And as Orwell noted, without the concept to anchor on, it is harder to exhort people to develop it. We know not to have envy, and be bitter at other’s good fortune. But there is less distinction made between being indifferent to others’ success, and being actually gladdened by it.

Unlike the strong form of the Orwell idea, people have some instinctive sense of the concept, even when they lack the word as a shorthand. I'll further wager that when you think about the concept, you know who amongst your friends and family scores well in this respect. People who have sympathetic joy tend to be happier, because the set of good fortune among your friends and family is larger than the set of just your own. They tend to have more friends, because people are always pleased to be able to share their success with others without worrying about hurting their feelings or arousing resentment.

Sympathetic joy is not in vogue these days. It’s not that it’s actively discouraged. It’s just that it’s yet one more casualty of the rise of narcissism – thinking only in terms of oneself, and what one can get. Narcissism does not necessarily conflict with generosity, which is perhaps the closest single-word analogue in English. But generosity is different – to give things away is an action, and usually a public one at that. By increasing the public angle, one can fit in generosity with narcissism – look how benevolent I am, facebook friends! Here’s me flying to Haiti to help build houses.

But sympathetic joy doesn’t work that way. It’s a thought, not an action. It might sometimes express itself in speech, but it doesn’t tend to manifest much in ways that lend themselves to social media posts. Rather, the root mindset is one of empathy, thinking from the point of view of others. Take that away, and the tendency towards sympathetic joy goes away too. The other person must be the subject. They can’t simply be an object against which one’s own lack of success is measured, and against which oneself is the real protagonist.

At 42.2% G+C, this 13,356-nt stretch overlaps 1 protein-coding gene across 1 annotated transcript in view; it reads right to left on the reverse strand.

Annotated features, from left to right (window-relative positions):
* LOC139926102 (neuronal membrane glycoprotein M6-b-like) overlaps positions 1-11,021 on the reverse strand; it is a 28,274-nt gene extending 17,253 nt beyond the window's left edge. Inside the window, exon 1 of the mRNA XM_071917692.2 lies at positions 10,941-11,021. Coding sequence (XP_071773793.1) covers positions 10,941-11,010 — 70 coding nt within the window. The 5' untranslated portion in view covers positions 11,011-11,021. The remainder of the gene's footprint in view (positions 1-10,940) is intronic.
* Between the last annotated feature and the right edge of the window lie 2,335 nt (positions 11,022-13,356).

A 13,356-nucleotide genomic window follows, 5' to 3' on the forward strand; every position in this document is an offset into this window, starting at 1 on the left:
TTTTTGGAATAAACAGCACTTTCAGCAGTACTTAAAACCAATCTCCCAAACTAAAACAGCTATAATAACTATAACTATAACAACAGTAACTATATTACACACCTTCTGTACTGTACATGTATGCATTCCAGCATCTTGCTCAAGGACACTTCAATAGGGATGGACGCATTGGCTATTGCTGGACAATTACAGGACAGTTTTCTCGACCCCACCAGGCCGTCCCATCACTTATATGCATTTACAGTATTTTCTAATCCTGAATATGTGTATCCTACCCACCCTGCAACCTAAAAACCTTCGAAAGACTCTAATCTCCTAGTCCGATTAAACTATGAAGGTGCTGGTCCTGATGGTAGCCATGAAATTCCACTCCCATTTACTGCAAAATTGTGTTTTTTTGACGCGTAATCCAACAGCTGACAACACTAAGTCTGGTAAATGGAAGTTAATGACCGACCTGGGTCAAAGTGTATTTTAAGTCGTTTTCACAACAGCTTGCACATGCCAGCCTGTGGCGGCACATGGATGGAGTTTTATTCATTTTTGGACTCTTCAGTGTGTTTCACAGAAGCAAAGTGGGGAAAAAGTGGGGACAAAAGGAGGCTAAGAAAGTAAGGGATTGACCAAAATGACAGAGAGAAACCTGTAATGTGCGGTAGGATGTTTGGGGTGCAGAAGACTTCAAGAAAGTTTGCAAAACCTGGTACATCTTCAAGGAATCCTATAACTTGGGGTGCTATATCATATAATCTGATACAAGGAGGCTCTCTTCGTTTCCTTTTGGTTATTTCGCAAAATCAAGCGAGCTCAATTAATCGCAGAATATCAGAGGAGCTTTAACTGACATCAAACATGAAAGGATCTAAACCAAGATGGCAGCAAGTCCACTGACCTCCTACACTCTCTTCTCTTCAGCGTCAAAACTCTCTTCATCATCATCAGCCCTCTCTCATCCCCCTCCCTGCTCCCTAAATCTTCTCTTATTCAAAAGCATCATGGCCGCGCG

I try to cultivate sympathetic joy in small ways (not always with success, obviously). For it to be a good test, it has to be something that one actively wants oneself – something that, if one were unguarded, might easily slip into envy. To be pleased at someone else’s extreme wealth is less difficult if one is not particularly driven by wealth as a goal, for instance. In my case, it was always pretty girls. The younger Holmes, especially before I understood game, would often get annoyed by seeing alpha male assholes with hot chicks. But these days, I try to reflect, “Man, good for homie over there. He’s done well for himself!”. When cultivated, this actually becomes easier to do than simply eliminating envy by sheer willpower and replacing it with nothing. Substituting it with sympathetic joy gives one a reason to be more than simply indifferent or disinterested. If successful, it actually becomes easier to be glad at seeing a pretty girl (that one can't have) with another guy, than seeing a pretty girl on her own. In the first case, one can redirect greed towards sympathetic joy. In the latter, one has to work on the harder task of mere renunciation.